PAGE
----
A true fashion innovator, Cristobal Balenciaga radically altered the fashionable silhouette of women in the mid-twentieth century. With the methodical skill of an expert tailor, he created garments of fluidity and grace. Unlike many couturiers, Balenciaga was able to drape, cut, and fit his own muslin patterns, known as toiles. He was respected throughout the fashion world for both his knowledge of technique and construction, and his unflinching perfectionism.
Balenciaga was born in the small fishing village of Guetaria in the Basque region of Spain on January 21, 1895. From his early years, he spent many hours by his mother’s side as she worked as a seamstress. In his teens, the most prominent woman of his town, the Marquesa de Casa Torres, became his patron and client, sending him to Madrid for formal training in tailoring and proudly wearing the results. Balenciaga found early success in his native country. He opened branches of his boutique Eisa in Madrid, Barcelona, and the fashionable seaside resort of San Sebastián. His designs were favored by the Spanish royal family and fashionable members of the aristocracy. When the Spanish Civil War forced the closure of his boutiques, Balenciaga moved his operation to Paris, the acknowledged fashion capital of the world. There the talented designer joined the ranks of Coco Chanel, Elsa Schiaparelli, and Mainbocher, among other established couturiers. In August 1937, Balenciaga staged his first runway show at his Avenue George V atelier, showing a collection that was heavily influenced by the Spanish Renaissance. Balenciaga interpreted numerous historical styles throughout his career. His “Infanta” gown was inspired by the costumes of the young Spanish princesses from portraits by Diego Velázquez, while the short, heavily ornamented “jacket of light” traditionally worn by toreadors in the bullfighting ring inspired much of his evening wear.
By 1939, Balenciaga was being praised in the French press as a revolutionizing force in fashion, with buyers and customers fighting to gain access to his collection. During World War II, clients risked travel to Europe for Balenciaga’s designs, especially his celebrated square coat—in which the sleeve was cut in one piece with the yoke—and anything shown in his unique color combination of black and brown or black lace over bright pink. In the postwar years, Balenciaga’s designs became streamlined and linear. The clothing he created was different than the popular, curvy hourglass shape that Christian Dior promoted with his New Look. Balenciaga favored fluid lines that allowed him to alter the way clothing related to a woman’s body. Waistlines were dropped, then raised, independent of the wearer’s natural waistline. In 1953, he introduced the balloon jacket, an elegant sphere that encased the upper body and provided a pedestal for the wearer’s head. In 1957 came the creation of his high-waisted baby doll dress, the gracefully draped cocoon coat, and the balloon skirt, shown as a single pouf or doubled, one pouf on top of the other. Neither the sack dress, introduced in 1957, nor the chemise of 1958 had a discernible waist, but both were considered universally flattering and were copied by a large number of ready-to-wear manufacturers at every price range. With these design innovations, Balenciaga achieved what is considered to be his most important contribution to the world of fashion: a new silhouette for women.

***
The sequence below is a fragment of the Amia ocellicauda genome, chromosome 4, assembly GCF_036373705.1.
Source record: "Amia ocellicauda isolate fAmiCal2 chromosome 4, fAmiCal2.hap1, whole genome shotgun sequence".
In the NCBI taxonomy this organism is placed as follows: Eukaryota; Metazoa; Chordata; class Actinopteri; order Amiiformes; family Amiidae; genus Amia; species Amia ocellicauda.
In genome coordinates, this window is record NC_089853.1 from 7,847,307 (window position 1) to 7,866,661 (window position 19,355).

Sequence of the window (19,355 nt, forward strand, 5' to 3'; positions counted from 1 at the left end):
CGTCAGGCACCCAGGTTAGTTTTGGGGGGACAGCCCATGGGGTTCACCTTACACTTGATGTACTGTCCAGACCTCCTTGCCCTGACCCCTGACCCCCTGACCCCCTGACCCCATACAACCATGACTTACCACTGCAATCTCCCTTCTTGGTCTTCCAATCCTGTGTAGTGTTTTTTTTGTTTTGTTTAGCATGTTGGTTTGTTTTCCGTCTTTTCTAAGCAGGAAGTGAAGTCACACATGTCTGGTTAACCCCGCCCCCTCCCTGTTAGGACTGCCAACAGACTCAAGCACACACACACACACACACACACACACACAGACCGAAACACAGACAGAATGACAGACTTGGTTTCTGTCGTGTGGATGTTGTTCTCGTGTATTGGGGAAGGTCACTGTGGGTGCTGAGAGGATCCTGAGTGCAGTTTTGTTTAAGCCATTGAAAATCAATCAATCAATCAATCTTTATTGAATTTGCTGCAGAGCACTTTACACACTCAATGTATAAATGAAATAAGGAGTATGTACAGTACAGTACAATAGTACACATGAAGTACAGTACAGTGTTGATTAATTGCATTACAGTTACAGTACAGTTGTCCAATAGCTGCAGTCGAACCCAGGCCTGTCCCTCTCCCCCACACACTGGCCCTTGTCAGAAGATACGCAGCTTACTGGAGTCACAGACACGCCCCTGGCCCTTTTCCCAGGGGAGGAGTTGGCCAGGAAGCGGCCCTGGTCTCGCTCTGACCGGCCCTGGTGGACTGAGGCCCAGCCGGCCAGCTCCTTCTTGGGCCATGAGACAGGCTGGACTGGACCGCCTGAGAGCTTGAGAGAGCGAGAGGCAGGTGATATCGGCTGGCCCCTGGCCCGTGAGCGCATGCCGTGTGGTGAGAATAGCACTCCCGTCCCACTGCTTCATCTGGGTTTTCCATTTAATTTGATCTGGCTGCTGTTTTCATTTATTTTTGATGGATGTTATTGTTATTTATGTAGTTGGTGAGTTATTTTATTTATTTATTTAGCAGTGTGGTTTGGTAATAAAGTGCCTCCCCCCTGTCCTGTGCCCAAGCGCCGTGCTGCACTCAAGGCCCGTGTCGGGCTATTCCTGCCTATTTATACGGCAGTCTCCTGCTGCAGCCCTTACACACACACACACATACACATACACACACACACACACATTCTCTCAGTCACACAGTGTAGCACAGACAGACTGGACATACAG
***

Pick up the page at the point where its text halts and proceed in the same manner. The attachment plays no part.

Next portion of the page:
Throughout the 1960s, Balenciaga continued showing collections of unparalleled technique and beauty. His innovative use of fabric—he liked bold materials, heavy cloths, and ornate embroideries—led him to work with the Swiss fabric house of Abraham. Together they developed silk gazar, a stiffer version of the pliable fabric that Balenciaga used in suits, day dresses, and evening wear. Loyal clients such as the Duchess of Windsor, Pauline de Rothschild, and Gloria Guinness continued to appreciate the discreet but important touches he provided in his clothing: collars that stood away from the collarbone to give a swanlike appearance and the shortened (seven-eighths-length) bracelet sleeve, so called because it enabled the wearer to better flaunt her jewelry. When the Balenciaga salon closed in 1968, the occasion marked the end of the career of a great artist whose influence is still being felt in the twenty-first century. The modern look that he created has been sustained by André Courrèges and Emanuel Ungaro, who both apprenticed at his atelier, and by Hubert de Givenchy, among others. Balenciaga died on March 24, 1972, at home in his beloved Spain. A longtime client offered a fitting epitaph: “Women did not have to be perfect or even beautiful to wear his clothes. His clothes made them beautiful.”
Charleston, Beth Duncuff. “Cristobal Balenciaga (1895–1972).” In Heilbrunn Timeline of Art History. New York: The Metropolitan Museum of Art, 2000–. http://www.metmuseum.org/toah/hd/bale/hd_bale.htm (October 2004)
Jouve, Marie-Andrée. Balenciaga. New York: Universe/Vendome, 1997.
The World of Balenciaga. Exhibition catalogue. New York: Metropolitan Museum of Art, 1973.
Pochna, Marie-France. Dior. New York: Universe/Vendome, 1996.